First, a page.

A month ago I met with two team members, Josh and Lee Ann, to discuss a startup event we were planning. The first half of the event would be meetings for investors and startups; the second half would be a reception and fireside chat. As it was our third year of organizing, the format was established, and the bulk of the work was finding people for all of the spots, which included the host for the fireside chat.
Josh suggested that the host should be a woman from the New Hampshire startup ecosystem, as the guest would be male. Equal representation always works for me, so I agreed with that sentiment. Josh then suggested that I should be the host.
What did I do then? In typical me fashion, I stammered and suggested another woman. Josh asked if I was sure, I nodded, and then Josh said he’d email her later to see if she wanted to host. We finished the rest of our planning, and we all headed our own ways.
As I walked home, I contemplated my decision. Why would I think that I couldn’t host this talk? Although I initially have a few butterflies when speaking publicly, I overcome them quite quickly and actually enjoy being in front of a crowd.
By the time I was at my home office, I was pretty unhappy with myself. After a few more minutes of contemplation, I emailed my colleagues and let them know that I had changed my mind, IF they hadn’t emailed the other suggested woman. I definitely wouldn’t take it from someone else. Delightfully, Josh emailed within minutes that he hadn’t asked anyone else, and he thought I’d be wonderful.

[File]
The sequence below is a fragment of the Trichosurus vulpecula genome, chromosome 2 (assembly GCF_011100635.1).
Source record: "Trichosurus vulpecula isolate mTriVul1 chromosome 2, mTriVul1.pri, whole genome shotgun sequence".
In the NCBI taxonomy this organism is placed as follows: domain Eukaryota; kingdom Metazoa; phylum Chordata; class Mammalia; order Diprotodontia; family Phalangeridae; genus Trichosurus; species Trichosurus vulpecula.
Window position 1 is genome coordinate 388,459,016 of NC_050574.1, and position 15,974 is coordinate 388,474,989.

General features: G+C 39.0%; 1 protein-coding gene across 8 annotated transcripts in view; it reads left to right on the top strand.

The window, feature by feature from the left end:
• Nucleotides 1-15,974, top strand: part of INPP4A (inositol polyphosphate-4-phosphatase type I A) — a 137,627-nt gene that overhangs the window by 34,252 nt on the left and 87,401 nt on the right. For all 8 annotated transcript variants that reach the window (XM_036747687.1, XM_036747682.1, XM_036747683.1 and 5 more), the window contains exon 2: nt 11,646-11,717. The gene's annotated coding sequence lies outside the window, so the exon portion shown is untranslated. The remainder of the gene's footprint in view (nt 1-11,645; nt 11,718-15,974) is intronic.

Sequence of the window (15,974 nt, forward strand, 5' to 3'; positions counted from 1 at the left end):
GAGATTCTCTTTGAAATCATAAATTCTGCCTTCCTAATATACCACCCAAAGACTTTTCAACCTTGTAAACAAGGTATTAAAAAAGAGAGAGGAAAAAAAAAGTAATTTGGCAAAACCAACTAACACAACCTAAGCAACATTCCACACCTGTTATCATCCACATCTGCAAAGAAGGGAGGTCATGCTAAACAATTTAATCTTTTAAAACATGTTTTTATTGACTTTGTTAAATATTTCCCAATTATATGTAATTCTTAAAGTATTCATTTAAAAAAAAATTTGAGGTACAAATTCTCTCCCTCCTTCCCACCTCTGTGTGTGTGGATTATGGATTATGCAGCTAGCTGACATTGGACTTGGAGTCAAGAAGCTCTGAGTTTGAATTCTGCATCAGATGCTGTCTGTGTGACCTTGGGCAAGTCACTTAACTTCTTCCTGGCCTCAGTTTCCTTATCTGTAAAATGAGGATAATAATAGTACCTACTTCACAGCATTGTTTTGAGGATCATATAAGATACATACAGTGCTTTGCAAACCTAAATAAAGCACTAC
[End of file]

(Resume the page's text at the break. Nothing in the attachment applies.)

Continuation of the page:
Fast forward to September 26th, the day of the event, Speed Venture Summit. When it was time for the fireside chat, there wasn’t a single butterfly or bit of nervousness to be found. I was calm, prepped, and excited to interview Will Herman. Will was the perfect guest, answering all of my questions thoroughly and thoughtfully.
After the chat was done and the event was ending, I am humbled to say that a number of people approached me to praise the interview I’d run. They thought my style and questions were well done and captivating. And to think, six weeks earlier I didn’t know if I should do this.
So, why was my instinct to defer? The simple answer is that my first thought is that I’m not good enough. I assume that there must be someone more talented who could do the job. I’m not very good with praise. My second thought is that I am afraid of seeming conceited and overly assured of my talents.
This is something that I’m aware of and try to override. Accepting this host role was a huge step for me. The next time an opportunity like this approaches, I’ll remember this event. Hopefully, the feedback from my hosting will be echoing in my ears, and I will remember that I am good enough.
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